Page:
New Delhi: National award-winning filmmaker Gurvinder Singh's "Adh Chanani Raat" (Crescent Night), Rahat Mahajan's "The Cloud Messanger", and Mahesh Narayan's "Malik" are among the Indian films selected for the International Film Festival Rotterdam (IFFR) 2022.
The festival, which has gone virtual for a second consecutive year for its 51st edition, takes place from January 26 to February 6.
"The Cloud Messanger" by Mahajan features in the festival's Tiger Competition segment, a platform dedicated for emerging film talent.
Mahajan's debut film revolves around a 16-year-old school boy, Jaivardhana, who isn't thriving in the strict authoritarian environment of his school. A temporary respite comes when a former teacher offers students a photography workshop where Jaivardhana meets a new student, Tarini.
The film, whose title is inspired by the epic "Meghdoot" by Sanskrit poet Kalidasa, is a coming-of-age story that mixes contemporary and ancient storytelling.
Director Rajeev Ravi, best known for his Malayalam films "Annayum Rasoolum", "Njan Steve Lopez", "Kammatti Paadam", features in the Big Screen Competition segment of the festival with his film "The Harbour", an epic take on class struggle in 1940s Kerala.
The festival's Harbour segment, which offers the broadest range of contemporary cinema, features Singh's "Crescent Night", his third feature in the trilogy of Punjabi language films after "Anhey Ghorey Da Daan" (Alms for a Blind Horse) in 2011 and "Chauthi Koot" (The Fourth Direction) in 2015 to be adapted from literary works of noted Punjabi authors.
The film is based on Gurdial Singh's eponymous "Crescent Night" and showcases the patriarchal, hierarchic life in rural Punjab through the story of a villager who returns home after spending 15 years in prison for committing a murder to save his father's honour.
The segment also features Malayalam language feature "Chavittu" by Sajas Rahman, Shinos Rahman. Set in Kerala, the film revolves around a theatre company as it prepares for its performance during festivities.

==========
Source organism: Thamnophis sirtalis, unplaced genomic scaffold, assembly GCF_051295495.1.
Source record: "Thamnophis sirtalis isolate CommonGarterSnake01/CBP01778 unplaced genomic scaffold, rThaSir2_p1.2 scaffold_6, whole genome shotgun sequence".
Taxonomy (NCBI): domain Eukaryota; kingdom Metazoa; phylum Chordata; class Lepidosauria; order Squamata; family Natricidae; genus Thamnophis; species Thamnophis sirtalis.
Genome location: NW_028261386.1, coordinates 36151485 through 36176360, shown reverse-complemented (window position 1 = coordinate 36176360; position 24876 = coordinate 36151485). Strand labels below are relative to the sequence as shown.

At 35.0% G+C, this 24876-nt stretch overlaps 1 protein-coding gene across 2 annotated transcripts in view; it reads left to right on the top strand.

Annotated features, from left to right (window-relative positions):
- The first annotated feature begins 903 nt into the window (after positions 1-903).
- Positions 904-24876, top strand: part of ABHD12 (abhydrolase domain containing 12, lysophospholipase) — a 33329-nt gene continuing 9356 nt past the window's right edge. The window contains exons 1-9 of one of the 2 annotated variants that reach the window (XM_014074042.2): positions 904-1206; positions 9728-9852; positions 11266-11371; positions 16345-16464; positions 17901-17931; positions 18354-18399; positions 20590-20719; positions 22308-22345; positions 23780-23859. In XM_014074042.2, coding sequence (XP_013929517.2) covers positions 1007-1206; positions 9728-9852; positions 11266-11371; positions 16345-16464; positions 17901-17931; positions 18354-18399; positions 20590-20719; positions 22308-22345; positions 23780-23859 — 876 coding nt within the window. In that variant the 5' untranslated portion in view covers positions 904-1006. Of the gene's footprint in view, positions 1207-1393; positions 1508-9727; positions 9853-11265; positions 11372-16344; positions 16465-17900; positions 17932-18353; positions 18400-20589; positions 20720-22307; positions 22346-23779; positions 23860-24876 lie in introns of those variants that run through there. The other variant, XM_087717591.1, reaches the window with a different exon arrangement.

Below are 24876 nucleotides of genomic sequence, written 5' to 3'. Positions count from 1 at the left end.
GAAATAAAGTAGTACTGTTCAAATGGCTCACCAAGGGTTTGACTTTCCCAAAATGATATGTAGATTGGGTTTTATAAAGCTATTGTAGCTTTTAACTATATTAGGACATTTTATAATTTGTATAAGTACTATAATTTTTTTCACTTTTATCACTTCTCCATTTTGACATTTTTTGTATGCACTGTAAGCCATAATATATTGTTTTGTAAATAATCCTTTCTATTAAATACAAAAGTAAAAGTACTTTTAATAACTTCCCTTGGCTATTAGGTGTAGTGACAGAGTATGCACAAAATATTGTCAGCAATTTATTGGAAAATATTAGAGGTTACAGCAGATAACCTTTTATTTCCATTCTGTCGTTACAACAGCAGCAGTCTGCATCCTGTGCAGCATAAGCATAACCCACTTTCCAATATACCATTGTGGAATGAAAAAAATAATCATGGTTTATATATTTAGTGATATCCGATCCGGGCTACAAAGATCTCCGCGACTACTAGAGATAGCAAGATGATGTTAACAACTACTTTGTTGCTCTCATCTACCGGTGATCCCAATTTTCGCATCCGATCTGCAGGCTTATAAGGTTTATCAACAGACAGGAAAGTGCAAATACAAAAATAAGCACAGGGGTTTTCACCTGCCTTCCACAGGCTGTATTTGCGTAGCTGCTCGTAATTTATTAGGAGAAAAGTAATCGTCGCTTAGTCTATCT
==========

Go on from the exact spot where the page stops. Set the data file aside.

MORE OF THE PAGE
"Malik", by Narayan, starring Malayalam language superstar Fahadh Faasil in the titular role, is set in a small coastal town in Kerala. The film revolves around Ali Sulaiman, the godfather in Ramadally, a small town where Muslims and Christians live peacefully side by side.
While preparing to go on a pilgrimage, he is arrested on the suspicion of the murder of a criminal competitor in a nearby town. His arrest unleashes a chain of violent events, intrigues, and memories of how he obtained his wealth.
IFFR's Bright Future segment, dedicated to young and emerging film talent, features Krishnendu Kalesh's sci-fi dystopian drama "Hawk's Muffin", an experimental film that explores themes of war, love, migration, capitalism and eco-fascism.
The Cinema Regained section, which showcases restored classics, documentaries on film culture and explorations of cinema's heritage, will feature late filmmaker Mani Kaul's 1973 film "Duvidha", based on Vijaydan Detha's Rajasthani folk story of the same name.
This section also features Geetika Narang Abbasi's "Urf", a fascinating documentary that explores the life of celebrity lookalikes in India.
Tanmay Chowdhary and Tanu Chowdhary's short film "Madhu", features in the Short and Mid Length segment, and revolves around two friends reuniting during the Durga Puja celebrations and how their feelings for one another are revealed to the audiences.
"Murmurs of the Jungle" by Sohil Vaidya in the segment explores humanity's symbiotic relationship to nature.
The festival opens with American filmmaker Amanda Kramer's "Please Baby Please".